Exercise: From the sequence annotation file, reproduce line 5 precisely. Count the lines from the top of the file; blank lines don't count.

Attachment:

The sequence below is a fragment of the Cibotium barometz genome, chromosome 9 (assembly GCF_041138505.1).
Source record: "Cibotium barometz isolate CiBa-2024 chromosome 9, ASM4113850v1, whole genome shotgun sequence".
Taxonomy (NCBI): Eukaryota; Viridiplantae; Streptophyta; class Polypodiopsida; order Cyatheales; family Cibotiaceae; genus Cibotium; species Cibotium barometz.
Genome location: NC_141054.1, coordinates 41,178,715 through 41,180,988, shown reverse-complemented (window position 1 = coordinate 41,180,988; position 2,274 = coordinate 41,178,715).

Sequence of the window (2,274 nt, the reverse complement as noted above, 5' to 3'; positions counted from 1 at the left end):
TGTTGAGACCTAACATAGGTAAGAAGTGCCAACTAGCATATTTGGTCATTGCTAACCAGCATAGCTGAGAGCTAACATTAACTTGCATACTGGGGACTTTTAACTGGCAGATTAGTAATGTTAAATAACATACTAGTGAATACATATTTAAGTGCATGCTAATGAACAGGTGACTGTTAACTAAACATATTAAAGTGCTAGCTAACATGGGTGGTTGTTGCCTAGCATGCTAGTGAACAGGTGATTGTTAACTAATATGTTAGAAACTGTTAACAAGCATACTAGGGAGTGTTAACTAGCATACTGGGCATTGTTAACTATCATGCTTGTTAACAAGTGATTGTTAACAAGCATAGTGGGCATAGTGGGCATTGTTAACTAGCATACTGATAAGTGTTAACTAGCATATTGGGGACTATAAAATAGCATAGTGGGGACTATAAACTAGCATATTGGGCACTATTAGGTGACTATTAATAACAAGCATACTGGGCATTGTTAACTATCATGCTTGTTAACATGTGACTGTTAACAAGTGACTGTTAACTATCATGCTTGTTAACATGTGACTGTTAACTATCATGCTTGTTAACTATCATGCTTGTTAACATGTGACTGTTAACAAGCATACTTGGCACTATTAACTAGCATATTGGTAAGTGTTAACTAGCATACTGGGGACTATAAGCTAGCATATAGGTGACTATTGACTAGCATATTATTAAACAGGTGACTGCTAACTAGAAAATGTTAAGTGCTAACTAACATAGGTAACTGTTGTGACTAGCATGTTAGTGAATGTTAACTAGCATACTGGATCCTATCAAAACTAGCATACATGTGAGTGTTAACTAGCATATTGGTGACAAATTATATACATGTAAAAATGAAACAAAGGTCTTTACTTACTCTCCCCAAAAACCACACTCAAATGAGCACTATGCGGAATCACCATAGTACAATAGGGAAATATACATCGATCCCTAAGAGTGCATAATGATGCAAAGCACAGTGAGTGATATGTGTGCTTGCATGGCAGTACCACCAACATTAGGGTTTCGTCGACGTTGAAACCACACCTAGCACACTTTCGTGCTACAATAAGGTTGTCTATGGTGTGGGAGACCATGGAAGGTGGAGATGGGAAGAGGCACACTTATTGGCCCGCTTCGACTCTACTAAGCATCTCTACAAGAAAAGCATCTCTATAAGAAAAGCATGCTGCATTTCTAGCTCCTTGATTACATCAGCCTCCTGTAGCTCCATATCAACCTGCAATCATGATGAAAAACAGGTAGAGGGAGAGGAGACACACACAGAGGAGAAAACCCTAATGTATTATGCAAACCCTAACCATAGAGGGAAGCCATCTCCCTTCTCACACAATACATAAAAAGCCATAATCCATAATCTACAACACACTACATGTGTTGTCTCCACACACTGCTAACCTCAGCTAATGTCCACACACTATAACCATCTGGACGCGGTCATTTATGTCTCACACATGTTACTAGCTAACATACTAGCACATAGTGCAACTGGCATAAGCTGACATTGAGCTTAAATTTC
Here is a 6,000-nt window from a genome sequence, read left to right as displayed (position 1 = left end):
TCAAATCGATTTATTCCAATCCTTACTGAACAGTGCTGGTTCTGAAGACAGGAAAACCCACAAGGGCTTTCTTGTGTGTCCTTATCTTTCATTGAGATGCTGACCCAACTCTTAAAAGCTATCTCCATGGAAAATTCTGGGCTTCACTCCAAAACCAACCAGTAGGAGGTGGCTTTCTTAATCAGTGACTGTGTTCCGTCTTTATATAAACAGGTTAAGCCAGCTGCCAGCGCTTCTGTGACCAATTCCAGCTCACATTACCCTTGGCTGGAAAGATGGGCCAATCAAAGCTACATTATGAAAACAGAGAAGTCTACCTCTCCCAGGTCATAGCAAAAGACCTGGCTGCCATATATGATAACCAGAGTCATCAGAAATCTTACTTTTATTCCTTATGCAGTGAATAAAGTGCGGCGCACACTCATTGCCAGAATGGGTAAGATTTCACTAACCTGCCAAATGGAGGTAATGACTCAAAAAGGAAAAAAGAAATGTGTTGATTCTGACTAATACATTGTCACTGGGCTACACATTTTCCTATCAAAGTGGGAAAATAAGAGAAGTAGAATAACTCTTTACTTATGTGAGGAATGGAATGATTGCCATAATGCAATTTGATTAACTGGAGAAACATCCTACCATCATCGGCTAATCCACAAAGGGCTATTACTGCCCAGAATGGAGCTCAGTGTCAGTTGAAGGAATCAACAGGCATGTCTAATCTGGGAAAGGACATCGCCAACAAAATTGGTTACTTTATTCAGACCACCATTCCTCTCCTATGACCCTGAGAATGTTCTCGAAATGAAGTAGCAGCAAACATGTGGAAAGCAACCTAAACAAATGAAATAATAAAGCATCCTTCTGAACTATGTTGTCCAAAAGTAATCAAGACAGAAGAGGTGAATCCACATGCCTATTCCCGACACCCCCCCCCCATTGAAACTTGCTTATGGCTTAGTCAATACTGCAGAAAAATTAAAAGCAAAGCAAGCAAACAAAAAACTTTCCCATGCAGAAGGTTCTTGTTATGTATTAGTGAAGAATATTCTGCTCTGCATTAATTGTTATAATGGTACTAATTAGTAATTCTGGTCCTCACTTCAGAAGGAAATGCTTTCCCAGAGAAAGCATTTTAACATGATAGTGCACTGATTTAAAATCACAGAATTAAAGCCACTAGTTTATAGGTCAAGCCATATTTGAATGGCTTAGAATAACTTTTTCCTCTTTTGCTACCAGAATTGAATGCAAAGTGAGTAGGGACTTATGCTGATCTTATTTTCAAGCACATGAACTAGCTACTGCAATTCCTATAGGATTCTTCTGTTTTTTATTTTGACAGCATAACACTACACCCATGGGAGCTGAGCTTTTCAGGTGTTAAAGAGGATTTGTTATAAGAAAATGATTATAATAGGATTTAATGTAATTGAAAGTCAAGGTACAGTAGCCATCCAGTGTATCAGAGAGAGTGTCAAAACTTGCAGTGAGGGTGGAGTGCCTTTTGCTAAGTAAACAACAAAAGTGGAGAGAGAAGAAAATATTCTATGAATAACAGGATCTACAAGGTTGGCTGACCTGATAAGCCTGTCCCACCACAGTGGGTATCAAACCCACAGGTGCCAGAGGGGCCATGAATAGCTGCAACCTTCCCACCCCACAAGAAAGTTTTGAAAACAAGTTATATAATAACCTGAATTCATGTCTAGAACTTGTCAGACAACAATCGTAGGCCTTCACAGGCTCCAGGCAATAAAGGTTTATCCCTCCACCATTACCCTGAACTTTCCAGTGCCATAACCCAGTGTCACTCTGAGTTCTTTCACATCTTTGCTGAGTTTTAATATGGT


Sequence of the window (2,274 nt, the reverse complement as noted above, 5' to 3'; positions counted from 1 at the left end):